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Re: [TCML] How critical are overlaps, kinks, or crosses on a secondary coil?
As David T. has pointed out, kinks can pose a problem and possibly lead to spark breakout at
the kink (which is definitely NOT where you want to have sparks!) I was always careful in winding my
secondaries to avoid kinks and overlaps, as probably most coilers are. If the wire overlapped while I was
winding (and it always will, at times), I would unwrap and correct the overlap. As far as kinks, I tried to
make sure that the wire was neat and clean and was careful during feeding it to the form to try at all
cost to avoid kinks, for both asthetic and functional purposes. Also, your secondary is fairly small
so hand winding shouldn't be that problematic. For large secondaries, it's worth the extra effort to
build yourself a winding jig.
From: David Thomson <tcbuilder@xxxxxxxxxxxxxxxxxxxxxxxx>
To: Tesla Coil Mailing List <tesla@xxxxxxxxxx>
Sent: Sunday, June 9, 2013 6:59 AM
Subject: Re: [TCML] How critical are overlaps, kinks, or crosses on a secondary coil?
The kinks by themselves will not cause shorts. The shorts are caused by
bad tuning and over powering the dielectric between the windings. However,
if the kink is located near a first harmonic node and the coil is out of
tune then the short will likely occur where there is a defect in the
When you wind your coil, first put a coat of polyurethane on the coil form
and let it get tacky. Then wind the coil. Do not put the outer layer(s)
of polyurethane on until about 24 hours later to give the wire time to
permanently stick to the coil form. If you put the polyurethane on too
soon, it will cause the wires to unravel and slip by each other.
Kinks are the worst defects in a coil. A kink, depending on how sharp it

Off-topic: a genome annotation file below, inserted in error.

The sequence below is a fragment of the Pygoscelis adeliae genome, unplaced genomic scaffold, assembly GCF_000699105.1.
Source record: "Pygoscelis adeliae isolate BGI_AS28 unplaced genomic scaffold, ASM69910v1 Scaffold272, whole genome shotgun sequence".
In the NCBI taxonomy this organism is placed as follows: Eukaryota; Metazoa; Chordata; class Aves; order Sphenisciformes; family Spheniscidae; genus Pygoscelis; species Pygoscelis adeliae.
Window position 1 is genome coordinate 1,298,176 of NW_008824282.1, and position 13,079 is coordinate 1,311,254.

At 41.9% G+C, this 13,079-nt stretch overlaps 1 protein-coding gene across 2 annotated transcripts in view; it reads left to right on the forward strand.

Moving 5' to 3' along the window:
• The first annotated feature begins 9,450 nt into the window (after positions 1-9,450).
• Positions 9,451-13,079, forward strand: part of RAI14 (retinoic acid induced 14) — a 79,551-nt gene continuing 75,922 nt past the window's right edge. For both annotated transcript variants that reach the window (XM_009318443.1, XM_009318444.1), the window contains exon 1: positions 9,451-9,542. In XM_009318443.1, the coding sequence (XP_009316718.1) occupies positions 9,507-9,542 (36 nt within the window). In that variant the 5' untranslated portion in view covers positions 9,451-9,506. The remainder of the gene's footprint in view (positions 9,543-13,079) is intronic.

is, will cause a premature leaking of the electrons and hence the electric
field regardless of where it occurs. You want the wire to be as smooth as
possible and the connections to be fully insulated.
A Tesla coil as used on this list is an electron fountain. If there is a
leak in the plumbing, it will decrease the pressure at the head (top load).
The goal is to have perfect resonance and a finely crafted instrument such
that the electrons are taking full advantage of their own geometry as well
as the geometry of the instrument and the environment.
Practice on your present project and then build a better one later to see
the difference in operation. That is part of the fun of Tesla coiling.
On Sat, Jun 8, 2013 at 8:29 PM, Ethan Lee <ethanlee@xxxxxxxxxxxxxx> wrote:
> Hello all,
> I've finished winding and varnishing my first secondary coil for a DRSSTC,
> oneTesla design, and there seems to be a few overlaps here and there. After
> scouring the Web to see the results of such windings, there are some people
> who say it only affects looks (which is fine for me) and others who say
> that it will cause shorts (not fine for me). I can link to a picture if you
> need one, but it's a small secondary coil, 2.5" in outer diameter and 10"
> high. Most of the overlaps are in the bottom third and are pretty spread
> out, and there's one small kink at about half.
> How badly will this affect the operation of the coil, and can I prevent
> damage with more coats of varnish?
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